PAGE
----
2 Bulbs (1unit)
Makes 2 flatbreads
1 hour 15 minutes, plus proving
Olia says, " Beetroot tops are often thrown away, which is a great shame because they taste delicious, especially at this time of year. Their flavour is sweet and earthy, reminiscent of chard. They use beet tops a lot in the Caucasus, and it’s this region that has inspired this recipe. Ossetians are highlanders just north of Georgia. In Ossetia these flatbreads are traditionally served three at a time, sometimes round, sometimes triangular, each with a different filling and meant to represent fire, water and earth – most definitely an ancient tradition, originating in paganism. I fell in love with their story and their outstanding flavour. If you can't get hold of beet tops, swap in kale or chard, lightly cooked hispi cabbage or even caramelised onions and grated raw pumpkin."
13 Farmdrop products in this recipe
To make the dough, combine the milk, yeast and honey. Leave for 5 to 10 minutes until frothing. Add the salt and kefir or yoghurt, then gradually incorporate the flour, stirring with a fork. Don’t worry if it looks a bit rough. Cover with cling film and prove for 1 to 2 hours.
For the filling, melt half the butter in a deep frying pan over a very low heat. Add the garlic and cook for a minute until sweetly fragrant. Add the beet tops and allow to soften. Mix in a bowl with the rest of the filling ingredients. Cool slightly. Give it all a good squidge to help it stick together, then pop in the fridge.
Preheat the oven to its highest setting. Line a large, flat baking tray with greaseproof paper and sprinkle over half the polenta.
Dust your work surface and hands with flour. Divide the dough in half. Take one portion and fold the dough over itself, sprinkling flour as you go, until it stops sticking but remains feather-light. Flatten it gently with the palm of your hand and gently roll into a 30cm circle. Put half of the filling into the centre.
Now for the fun folding bit. Take one edge of the circle and fold it into the middle. Repeat until you have created six folds.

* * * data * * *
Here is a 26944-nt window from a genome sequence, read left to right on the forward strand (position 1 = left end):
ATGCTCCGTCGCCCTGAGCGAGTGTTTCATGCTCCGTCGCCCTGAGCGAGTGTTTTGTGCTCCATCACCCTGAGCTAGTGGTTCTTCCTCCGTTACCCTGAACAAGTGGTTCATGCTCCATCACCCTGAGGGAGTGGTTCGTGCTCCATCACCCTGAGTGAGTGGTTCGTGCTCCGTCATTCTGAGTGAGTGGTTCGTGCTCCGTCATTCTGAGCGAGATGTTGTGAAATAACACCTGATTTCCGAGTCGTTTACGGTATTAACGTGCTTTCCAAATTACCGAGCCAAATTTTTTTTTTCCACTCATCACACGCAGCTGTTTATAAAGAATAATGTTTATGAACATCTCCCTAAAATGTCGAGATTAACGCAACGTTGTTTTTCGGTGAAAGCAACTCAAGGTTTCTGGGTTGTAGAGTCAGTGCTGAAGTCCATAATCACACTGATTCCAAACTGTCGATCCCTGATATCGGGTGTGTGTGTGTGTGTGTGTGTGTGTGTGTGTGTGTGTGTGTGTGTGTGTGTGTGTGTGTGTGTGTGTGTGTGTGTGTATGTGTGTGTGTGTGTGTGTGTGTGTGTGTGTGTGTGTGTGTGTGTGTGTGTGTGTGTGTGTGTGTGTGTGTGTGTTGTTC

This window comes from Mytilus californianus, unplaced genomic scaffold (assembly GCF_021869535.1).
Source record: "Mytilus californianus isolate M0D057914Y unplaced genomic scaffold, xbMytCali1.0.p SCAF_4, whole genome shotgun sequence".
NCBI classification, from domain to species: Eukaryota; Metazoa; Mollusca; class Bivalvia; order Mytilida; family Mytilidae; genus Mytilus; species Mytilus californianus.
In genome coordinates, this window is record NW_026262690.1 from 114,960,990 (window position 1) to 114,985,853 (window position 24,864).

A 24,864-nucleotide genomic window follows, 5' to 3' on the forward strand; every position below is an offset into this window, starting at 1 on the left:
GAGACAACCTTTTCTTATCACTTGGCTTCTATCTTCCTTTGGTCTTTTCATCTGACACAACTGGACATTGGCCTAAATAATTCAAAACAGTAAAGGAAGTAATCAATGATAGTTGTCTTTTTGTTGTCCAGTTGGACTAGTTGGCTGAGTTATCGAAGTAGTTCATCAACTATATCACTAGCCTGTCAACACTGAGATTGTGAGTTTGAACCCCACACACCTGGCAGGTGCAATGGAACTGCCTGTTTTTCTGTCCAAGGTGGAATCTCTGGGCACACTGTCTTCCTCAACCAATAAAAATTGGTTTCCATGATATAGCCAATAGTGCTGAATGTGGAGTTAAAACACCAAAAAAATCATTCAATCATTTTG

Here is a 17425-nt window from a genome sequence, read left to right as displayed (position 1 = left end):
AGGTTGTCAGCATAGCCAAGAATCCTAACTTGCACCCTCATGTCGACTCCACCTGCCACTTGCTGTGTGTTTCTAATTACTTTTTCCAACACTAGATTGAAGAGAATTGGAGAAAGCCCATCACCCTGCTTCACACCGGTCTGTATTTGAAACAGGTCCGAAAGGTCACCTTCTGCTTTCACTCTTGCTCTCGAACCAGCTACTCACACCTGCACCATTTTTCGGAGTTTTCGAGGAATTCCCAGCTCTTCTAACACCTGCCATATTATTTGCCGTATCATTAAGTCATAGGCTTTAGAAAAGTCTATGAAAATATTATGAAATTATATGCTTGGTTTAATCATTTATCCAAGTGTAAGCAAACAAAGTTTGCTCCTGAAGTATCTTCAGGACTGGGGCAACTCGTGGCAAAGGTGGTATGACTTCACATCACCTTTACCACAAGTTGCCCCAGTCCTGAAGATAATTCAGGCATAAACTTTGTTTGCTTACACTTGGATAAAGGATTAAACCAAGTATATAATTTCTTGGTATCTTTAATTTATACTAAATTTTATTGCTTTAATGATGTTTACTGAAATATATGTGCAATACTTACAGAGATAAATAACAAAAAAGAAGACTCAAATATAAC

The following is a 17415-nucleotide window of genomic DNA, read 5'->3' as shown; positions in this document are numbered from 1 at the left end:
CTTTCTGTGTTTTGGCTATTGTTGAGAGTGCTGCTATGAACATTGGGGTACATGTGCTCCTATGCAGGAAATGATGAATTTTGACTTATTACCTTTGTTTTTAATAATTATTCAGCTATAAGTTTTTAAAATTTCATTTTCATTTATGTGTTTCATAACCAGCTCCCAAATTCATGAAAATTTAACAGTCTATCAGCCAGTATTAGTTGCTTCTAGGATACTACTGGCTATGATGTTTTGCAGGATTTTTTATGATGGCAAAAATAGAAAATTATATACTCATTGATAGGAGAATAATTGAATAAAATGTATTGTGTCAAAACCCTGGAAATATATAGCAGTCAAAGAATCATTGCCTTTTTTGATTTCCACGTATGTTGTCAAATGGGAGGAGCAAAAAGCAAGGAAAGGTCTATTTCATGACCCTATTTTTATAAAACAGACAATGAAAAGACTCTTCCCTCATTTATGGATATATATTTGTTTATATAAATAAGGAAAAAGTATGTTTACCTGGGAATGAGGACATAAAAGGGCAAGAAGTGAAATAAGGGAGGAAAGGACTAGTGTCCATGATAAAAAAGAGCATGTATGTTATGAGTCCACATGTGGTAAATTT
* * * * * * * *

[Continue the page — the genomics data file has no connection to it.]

Flatten it further with the palms of your hands, gently pushing the filling into the edges of the dough. You should have a 20cm-25cm flatbread. Don’t worry if you get some rips! Flour the top and carefully flip it over and onto the tray. Sprinkle over a little polenta and make a small hole in the middle to let the steam out. Cover with a clean, damp tea towel while you make the next flatbread. Cover with the towel and prove again from 15 to 30 minutes.
Place the remaining butter in a light-coloured pan so you can see the colour change (otherwise follow your nose!). Melt the butter, then lower the heat and watch as it foams and sizzles into a deep golden, almost amber colour, and it smells nutty and sweet. Immediately pour this browned butter (beurre noisette) into a bowl.
Bake the flatbreads for 8 minutes, or until deep golden. As soon as they’re ready, brush them generously with the beurre noisette (or regular melted butter if you prefer). Perfect for picnics, served with a simple leaf salad or with a tasty spring broth or nettle soup. The filling freezes very well, as do the breads once shaped! Simply bake from frozen for 15 minutes instead of 10.
For the dough:
20g polenta or semolina, for dusting
For the filling:
2 Bulbs (1unit)
1 Bunch (min. 15g)
1 Bag (1kg)
1 Pack (125g)
1 Large Jar (500g)
1 Bag (500g)
1 Pack (150g)
1 Block (250g)